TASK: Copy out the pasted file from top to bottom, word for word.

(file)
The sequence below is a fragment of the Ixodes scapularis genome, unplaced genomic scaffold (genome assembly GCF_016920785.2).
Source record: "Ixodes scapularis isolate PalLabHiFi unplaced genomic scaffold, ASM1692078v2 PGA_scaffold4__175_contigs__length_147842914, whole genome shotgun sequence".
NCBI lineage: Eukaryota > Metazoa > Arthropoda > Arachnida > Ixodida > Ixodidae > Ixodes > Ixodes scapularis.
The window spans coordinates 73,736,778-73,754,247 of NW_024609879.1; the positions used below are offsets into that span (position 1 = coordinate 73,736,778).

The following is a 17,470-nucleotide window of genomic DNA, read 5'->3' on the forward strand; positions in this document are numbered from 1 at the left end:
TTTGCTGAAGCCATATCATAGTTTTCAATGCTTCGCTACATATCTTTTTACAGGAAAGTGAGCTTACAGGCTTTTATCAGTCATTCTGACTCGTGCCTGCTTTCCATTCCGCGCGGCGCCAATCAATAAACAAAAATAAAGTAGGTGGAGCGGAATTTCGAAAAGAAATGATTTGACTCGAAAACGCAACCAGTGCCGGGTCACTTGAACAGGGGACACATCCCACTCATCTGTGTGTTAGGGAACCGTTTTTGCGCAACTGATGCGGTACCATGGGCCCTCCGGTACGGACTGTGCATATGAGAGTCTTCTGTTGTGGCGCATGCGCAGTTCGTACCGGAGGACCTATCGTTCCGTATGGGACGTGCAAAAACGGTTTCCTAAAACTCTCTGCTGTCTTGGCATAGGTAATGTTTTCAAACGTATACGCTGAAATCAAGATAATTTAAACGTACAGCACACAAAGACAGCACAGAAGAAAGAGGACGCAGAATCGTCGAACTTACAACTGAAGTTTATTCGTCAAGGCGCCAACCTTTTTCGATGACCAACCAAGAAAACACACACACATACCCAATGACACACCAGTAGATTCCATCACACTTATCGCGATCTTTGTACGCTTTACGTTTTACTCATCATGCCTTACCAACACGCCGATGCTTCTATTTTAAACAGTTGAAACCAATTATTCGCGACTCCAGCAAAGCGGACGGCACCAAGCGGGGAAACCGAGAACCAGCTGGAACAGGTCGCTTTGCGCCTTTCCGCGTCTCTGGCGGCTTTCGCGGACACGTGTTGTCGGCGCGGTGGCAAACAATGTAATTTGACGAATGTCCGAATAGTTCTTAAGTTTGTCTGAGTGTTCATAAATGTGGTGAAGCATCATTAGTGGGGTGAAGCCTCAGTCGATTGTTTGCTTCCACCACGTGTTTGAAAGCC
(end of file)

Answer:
The sequence below is a fragment of the Ixodes scapularis genome, unplaced genomic scaffold (genome assembly GCF_016920785.2).
Source record: "Ixodes scapularis isolate PalLabHiFi unplaced genomic scaffold, ASM1692078v2 PGA_scaffold4__175_contigs__length_147842914, whole genome shotgun sequence".
NCBI lineage: Eukaryota > Metazoa > Arthropoda > Arachnida > Ixodida > Ixodidae > Ixodes > Ixodes scapularis.
The window spans coordinates 73,736,778-73,754,247 of NW_024609879.1; the positions used below are offsets into that span (position 1 = coordinate 73,736,778).

The following is a 17,470-nucleotide window of genomic DNA, read 5'->3' on the forward strand; positions in this document are numbered from 1 at the left end:
TTTGCTGAAGCCATATCATAGTTTTCAATGCTTCGCTACATATCTTTTTACAGGAAAGTGAGCTTACAGGCTTTTATCAGTCATTCTGACTCGTGCCTGCTTTCCATTCCGCGCGGCGCCAATCAATAAACAAAAATAAAGTAGGTGGAGCGGAATTTCGAAAAGAAATGATTTGACTCGAAAACGCAACCAGTGCCGGGTCACTTGAACAGGGGACACATCCCACTCATCTGTGTGTTAGGGAACCGTTTTTGCGCAACTGATGCGGTACCATGGGCCCTCCGGTACGGACTGTGCATATGAGAGTCTTCTGTTGTGGCGCATGCGCAGTTCGTACCGGAGGACCTATCGTTCCGTATGGGACGTGCAAAAACGGTTTCCTAAAACTCTCTGCTGTCTTGGCATAGGTAATGTTTTCAAACGTATACGCTGAAATCAAGATAATTTAAACGTACAGCACACAAAGACAGCACAGAAGAAAGAGGACGCAGAATCGTCGAACTTACAACTGAAGTTTATTCGTCAAGGCGCCAACCTTTTTCGATGACCAACCAAGAAAACACACACACATACCCAATGACACACCAGTAGATTCCATCACACTTATCGCGATCTTTGTACGCTTTACGTTTTACTCATCATGCCTTACCAACACGCCGATGCTTCTATTTTAAACAGTTGAAACCAATTATTCGCGACTCCAGCAAAGCGGACGGCACCAAGCGGGGAAACCGAGAACCAGCTGGAACAGGTCGCTTTGCGCCTTTCCGCGTCTCTGGCGGCTTTCGCGGACACGTGTTGTCGGCGCGGTGGCAAACAATGTAATTTGACGAATGTCCGAATAGTTCTTAAGTTTGTCTGAGTGTTCATAAATGTGGTGAAGCATCATTAGTGGGGTGAAGCCTCAGTCGATTGTTTGCTTCCACCACGTGTTTGAAAGCC